With emphasis on world rankings, amateurs have no shot at Tokyo Games
Will an amateur golfer ever win the Masters, the U.S. Open or the British Open?
It’s possible though unlikely.
Will an amateur golfer ever win an Olympic medal?
No way, Jose Maria. The door to the Olympics is closed for amateur golfers.
There are a lot of things I don’t like about the Olympics, which effectively are run by TV networks. Don’t get me started on that. What bothers me about Olympic golf, which was restored to the games in 2016 after a 112-year absence, is that it is virtually a closed shop.
If golf is going to continue to be part of the Olympics after next year’s Tokyo Games, it should be open to everyone: pros, amateurs and, you know, assorted wildlife.
The current Olympic golf tournament is limited to 60 players in the men’s and women’s competitions. Expand it to 72 and let players from across the planet compete to qualify for the 12 additional spots.
Qualifying for the Olympics? It was exciting just writing that sentence.
An Olympic qualifying tournament might create even more drama than British Open and U.S. Open qualifiers. It’s one thing to play in an Open, but the Olympics? That’s a bigger stage. It’s the Carnegie Hall of sports.
And no U.S. Open appearance can match the thrill of walking with teammates in the Olympics’ opening and closing ceremonies.
Olympic golf qualifiers would create the kind of drama that TV covers best, and I believe more than one network would want a piece of the action.
How would qualifying work? Give each continent two qualifying spots. (I’ll be signing up for the Antarctica qualifier. That is, once I post enough fake scores to finagle my handicap low enough.)
All right, the governing bodies can figure out the qualifying logistics for the other six continents. Where, when and how many rounds of qualifying will be necessary will be up to them. Anyone with a plus-2 handicap or scores in professional events that would be the equivalent would be eligible.
This qualifying system opens the door to any player, pro or amateur. It would be a long shot for an amateur to break through and get into the Olympic field, sure, but it beats no shot under the system in place now.
Olympic berths are based on the Official World Golf Ranking. Those rankings are seriously flawed, in part due to politics (Japanese tour events are way overweighted, for example; Korn Ferry Tour events are probably underweighted) and in part due to top players competing only 18-25 times a year in different parts of the world in tournaments with wildly different field strengths.
Plus, the only way to get significant OWGR points is to play in tournaments on a major professional tour. Perhaps an amateur from a small country without highly ranked professional players could qualify for the Masters (by winning one of the major amateur championships) and both Opens, and finish top three in each and earn enough points to vault high enough in the world rankings.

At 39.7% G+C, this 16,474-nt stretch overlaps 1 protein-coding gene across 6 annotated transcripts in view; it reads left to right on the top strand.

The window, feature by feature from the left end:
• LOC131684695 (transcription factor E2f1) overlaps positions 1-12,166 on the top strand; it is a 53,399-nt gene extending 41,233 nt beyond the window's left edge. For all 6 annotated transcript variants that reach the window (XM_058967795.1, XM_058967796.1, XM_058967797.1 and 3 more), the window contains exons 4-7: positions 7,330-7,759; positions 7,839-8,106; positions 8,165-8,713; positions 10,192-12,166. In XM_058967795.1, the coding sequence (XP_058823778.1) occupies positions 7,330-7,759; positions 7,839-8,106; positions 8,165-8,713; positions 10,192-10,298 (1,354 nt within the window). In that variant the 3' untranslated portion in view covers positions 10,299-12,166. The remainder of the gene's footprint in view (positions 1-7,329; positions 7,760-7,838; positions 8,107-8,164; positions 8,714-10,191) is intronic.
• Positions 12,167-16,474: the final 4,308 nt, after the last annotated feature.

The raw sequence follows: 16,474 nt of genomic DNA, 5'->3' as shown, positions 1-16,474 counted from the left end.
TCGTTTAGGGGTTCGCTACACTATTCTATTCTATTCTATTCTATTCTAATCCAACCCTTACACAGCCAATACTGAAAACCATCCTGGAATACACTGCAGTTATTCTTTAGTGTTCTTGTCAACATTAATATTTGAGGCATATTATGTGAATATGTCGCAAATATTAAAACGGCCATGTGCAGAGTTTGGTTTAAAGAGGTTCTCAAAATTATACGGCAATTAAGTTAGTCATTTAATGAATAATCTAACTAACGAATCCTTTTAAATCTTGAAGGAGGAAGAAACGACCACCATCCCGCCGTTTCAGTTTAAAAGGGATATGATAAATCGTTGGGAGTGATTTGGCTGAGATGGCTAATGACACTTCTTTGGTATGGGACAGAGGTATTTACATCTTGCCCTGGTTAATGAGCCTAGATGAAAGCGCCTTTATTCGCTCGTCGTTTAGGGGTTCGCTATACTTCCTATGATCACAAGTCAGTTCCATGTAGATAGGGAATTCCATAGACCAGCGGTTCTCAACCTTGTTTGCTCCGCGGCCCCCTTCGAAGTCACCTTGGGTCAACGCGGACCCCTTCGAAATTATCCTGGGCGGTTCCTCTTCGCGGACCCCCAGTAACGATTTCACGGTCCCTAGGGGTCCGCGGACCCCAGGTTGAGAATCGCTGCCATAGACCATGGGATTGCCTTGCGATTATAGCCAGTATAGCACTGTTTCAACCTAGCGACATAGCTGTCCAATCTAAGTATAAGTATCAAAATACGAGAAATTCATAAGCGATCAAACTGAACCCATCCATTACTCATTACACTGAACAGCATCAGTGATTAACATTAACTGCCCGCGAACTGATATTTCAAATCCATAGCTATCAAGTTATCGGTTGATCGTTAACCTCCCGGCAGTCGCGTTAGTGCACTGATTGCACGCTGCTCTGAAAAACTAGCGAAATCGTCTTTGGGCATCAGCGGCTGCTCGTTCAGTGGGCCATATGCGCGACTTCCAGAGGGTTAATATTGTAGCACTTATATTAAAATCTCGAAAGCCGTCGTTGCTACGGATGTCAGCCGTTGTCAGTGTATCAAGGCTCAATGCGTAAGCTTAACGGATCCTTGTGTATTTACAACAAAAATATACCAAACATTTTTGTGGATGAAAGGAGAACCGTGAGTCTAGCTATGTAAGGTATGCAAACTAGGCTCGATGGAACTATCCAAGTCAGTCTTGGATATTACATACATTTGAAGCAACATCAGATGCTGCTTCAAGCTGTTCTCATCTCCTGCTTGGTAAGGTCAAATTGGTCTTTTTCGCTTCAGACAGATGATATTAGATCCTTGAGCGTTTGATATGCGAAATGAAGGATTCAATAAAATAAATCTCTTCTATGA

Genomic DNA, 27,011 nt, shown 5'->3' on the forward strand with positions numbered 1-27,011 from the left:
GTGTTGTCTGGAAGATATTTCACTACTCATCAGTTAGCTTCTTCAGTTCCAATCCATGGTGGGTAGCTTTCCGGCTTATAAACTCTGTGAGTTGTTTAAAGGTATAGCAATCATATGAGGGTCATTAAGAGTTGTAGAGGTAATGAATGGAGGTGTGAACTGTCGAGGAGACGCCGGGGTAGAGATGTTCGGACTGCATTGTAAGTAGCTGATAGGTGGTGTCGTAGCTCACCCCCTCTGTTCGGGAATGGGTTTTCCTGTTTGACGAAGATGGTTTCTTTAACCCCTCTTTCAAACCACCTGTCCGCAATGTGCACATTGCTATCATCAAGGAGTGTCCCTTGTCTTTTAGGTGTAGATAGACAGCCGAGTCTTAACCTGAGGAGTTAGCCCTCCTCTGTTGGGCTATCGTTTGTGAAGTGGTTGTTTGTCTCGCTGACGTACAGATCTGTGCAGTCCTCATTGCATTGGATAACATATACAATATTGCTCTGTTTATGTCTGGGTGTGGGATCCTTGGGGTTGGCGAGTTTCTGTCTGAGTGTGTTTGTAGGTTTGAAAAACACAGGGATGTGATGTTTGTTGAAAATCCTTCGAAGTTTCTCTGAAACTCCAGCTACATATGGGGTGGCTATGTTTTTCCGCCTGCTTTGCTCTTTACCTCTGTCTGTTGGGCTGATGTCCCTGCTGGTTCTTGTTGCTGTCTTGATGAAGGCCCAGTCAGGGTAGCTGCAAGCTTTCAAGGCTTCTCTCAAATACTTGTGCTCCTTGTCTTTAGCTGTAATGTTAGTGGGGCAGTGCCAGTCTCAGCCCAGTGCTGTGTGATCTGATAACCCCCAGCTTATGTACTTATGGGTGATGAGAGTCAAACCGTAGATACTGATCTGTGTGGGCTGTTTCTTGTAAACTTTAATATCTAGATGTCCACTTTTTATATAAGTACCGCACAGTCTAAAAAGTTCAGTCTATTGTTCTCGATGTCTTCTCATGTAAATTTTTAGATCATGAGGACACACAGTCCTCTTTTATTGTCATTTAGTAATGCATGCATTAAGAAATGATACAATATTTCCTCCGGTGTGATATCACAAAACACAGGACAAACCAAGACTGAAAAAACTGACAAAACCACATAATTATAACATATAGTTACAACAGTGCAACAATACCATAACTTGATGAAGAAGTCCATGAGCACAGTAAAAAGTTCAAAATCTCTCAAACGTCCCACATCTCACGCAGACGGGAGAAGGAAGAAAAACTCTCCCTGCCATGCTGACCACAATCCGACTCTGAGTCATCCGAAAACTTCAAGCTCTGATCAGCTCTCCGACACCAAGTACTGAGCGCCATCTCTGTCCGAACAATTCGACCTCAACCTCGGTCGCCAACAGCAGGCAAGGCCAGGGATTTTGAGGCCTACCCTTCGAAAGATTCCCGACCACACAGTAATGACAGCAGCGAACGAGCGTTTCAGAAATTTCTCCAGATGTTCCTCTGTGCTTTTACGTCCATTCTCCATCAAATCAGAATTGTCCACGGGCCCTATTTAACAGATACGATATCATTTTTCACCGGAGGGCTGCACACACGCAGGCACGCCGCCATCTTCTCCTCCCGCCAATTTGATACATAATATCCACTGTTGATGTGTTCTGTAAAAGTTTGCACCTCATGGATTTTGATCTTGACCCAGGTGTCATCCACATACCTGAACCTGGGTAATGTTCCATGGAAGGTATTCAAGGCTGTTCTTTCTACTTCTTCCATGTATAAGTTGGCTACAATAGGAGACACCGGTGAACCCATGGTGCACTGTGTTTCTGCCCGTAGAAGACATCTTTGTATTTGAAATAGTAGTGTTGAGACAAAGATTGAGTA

The player probably needs to be from a small country because each nation can have a maximum of two competitors – four, if they’re all ranked among the world’s top 15. So, no amateur short of Bobby Jones himself is going to make the U.S. Olympic squad because nine of the top 15 players in the men’s ranking are from the U.S. In the women’s Rolex Rankings, seven of the top 15 players are from South Korea.
Simply put, no player is going to earn enough ranking points to qualify for any of the major golfing countries unless he or she is playing a major professional tour full-time. Amateurs effectively are shut out.
I could argue additionally that we shouldn’t be using the OWGR to decide who plays in the Olympics, just as we shouldn’t be using it to determine the fields at major championships. But then I’d have to suggest a better way. I don’t have one. I’d offer qualifying as a preferable alternative for the majors because it’s based on merit and it’s black and white: the best scores advance. Nobody in the pro ranks wants to hear that, though, and given the full PGA Tour schedule, more qualifying tournaments aren’t practical.
Holding qualifiers for Olympic golf truly would open the games to the world. Maybe an amateur would make the Olympics; maybe not. There are bound to be some good underdog stories among those who would qualify. Think Jamaican bobsled team. Think Loyola basketball and Sister Jean. Think surprising major winners such as Ben Curtis, Hilary Lunke, Birdie Kim and Shaun Micheel.
Expand the Olympics field, hold qualifying tournaments and let every golfer on Earth, even some kid in Greenland, have an Olympic dream.
And if you’ll excuse me, I have to go practice now.